Belleville, IL (Vocus) September 8, 2010
Pain is a leading cause of disability in the United States, according to Allsup, a nationwide provider of Social Security Disability Insurance (SSDI) representation and Medicare plan selection services. September is Pain Awareness Month, and Allsup supports the American Pain Foundation’s (APF) virtual march on Washington to raise awareness about the barriers to accessing appropriate and effective pain management and the desperate need to improve pain care for all Americans.
There are two basic types of pain -- acute and chronic. The National Institute of Neurological Disorders and Stroke characterizes them as follows:
Pain is an all too common secondary condition for people with disabilities. For example, nearly half of people with multiple sclerosis have chronic pain, according to the National Multiple Sclerosis Society.
People who are paralyzed often have what is called neurogenic pain resulting from damage to nerves in the spinal cord. For some survivors of spinal cord injury, pain or an intense burning or stinging sensation is unremitting due to hypersensitivity in some parts of the body.
The National Fibromyalgia Association cites chronic widespread body pain as the primary symptom of fibromyalgia. The pain has been described as stabbing and shooting pain and deep muscular aching, throbbing, and twitching.
Whatever the source or type, unrelieved pain causes suffering, can lead to other health problems, and delays recovery, thereby adding unnecessarily to health care costs, according to the Agency for Healthcare Research and Quality. If a person is unable to continue working because of pain, it can have a catastrophic financial impact.
Organizations like the MS Society and National Fibromyalgia Association encourage patients to talk to their healthcare providers and ask about their pain management options. They may include simple analgesics (pain-relievers) like acetaminophen, aspirin or non-steroid anti-inflammatory drugs (NSAIDS); or nonpharmacological treatments and alternative therapies, such as stretching and movement therapies, gentle massage, heat, exercises, hydrotherapy and relaxation techniques.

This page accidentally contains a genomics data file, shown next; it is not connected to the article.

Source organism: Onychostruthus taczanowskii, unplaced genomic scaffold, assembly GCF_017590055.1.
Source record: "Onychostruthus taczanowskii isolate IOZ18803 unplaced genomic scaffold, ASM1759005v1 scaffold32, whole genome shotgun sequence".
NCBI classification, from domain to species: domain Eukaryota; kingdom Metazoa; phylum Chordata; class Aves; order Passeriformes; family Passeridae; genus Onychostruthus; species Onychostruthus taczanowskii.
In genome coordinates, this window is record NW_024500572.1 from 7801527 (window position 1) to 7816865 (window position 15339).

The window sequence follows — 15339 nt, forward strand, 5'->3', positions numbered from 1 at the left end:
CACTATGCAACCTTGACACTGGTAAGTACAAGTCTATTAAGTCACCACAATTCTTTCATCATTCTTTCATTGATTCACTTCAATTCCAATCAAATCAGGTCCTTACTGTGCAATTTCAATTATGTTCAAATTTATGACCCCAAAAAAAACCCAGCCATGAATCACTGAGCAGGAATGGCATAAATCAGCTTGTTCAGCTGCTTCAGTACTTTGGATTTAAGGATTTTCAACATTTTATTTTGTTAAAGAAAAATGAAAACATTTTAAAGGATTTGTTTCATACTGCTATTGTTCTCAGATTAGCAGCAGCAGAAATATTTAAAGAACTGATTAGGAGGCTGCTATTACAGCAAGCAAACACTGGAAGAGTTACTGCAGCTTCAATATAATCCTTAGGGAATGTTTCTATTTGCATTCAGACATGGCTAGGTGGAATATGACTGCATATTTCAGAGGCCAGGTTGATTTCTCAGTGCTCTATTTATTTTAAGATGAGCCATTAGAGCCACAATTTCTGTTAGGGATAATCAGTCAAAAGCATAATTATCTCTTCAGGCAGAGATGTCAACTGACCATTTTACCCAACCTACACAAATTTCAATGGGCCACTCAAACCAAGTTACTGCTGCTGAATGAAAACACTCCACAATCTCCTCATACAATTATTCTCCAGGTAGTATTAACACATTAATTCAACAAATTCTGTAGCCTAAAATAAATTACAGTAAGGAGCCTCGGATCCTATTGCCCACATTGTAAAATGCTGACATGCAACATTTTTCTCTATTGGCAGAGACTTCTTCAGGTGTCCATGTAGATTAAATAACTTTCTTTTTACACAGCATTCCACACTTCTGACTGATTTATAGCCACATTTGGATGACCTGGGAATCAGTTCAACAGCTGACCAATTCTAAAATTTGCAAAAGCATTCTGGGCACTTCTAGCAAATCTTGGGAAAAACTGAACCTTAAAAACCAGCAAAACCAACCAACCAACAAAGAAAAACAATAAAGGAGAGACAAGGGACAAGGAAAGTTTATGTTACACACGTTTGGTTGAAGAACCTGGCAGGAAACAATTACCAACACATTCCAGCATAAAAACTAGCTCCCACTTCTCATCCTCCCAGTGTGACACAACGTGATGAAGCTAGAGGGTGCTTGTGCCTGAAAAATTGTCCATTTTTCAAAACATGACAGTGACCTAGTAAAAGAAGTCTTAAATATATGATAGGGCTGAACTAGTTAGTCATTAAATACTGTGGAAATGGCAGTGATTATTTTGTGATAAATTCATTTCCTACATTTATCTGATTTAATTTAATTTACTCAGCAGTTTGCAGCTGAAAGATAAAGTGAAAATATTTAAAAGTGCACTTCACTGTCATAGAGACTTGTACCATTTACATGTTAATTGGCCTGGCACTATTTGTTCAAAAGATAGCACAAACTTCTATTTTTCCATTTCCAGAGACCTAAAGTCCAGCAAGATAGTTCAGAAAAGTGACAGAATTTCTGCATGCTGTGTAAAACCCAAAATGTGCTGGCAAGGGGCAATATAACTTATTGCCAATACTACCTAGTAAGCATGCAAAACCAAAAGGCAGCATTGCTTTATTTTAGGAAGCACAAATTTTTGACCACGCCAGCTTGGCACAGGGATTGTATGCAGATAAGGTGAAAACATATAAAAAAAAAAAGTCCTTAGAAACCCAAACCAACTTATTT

Knowing your financial options and taking stock of your available resources, including health insurance and SSDI benefits can help address the significant financial impact of not being able to work due to pain.
“Understanding your expenses and identifying sources of available income are important first steps to minimizing financial problems,” said Paul Gada, personal financial planning director for the Allsup Disability Life Planning Center. “Taking advantage of all the benefits you are entitled to can save you money, improve your healthcare and reduce stress.”
In addition to joining the virtual march on Washington, you can help promote pain awareness and treatment by sending Pain Awareness Month E-Cards to family, friends, caregivers and healthcare providers. The National Fibromyalgia Association’s FM Aware magazine is sponsoring the free service in honor of Pain Awareness month. Visitors to http://www.fmaware.org can send cards throughout September.
Allsup is a nationwide provider of Social Security disability, Medicare and Medicare Secondary Payer compliance services for individuals, employers and insurance carriers. Founded in 1984, Allsup employs nearly 700 professionals who deliver specialized services supporting people with disabilities and seniors so they may lead lives that are as financially secure and as healthy as possible. The company is based in Belleville, Ill., near St. Louis.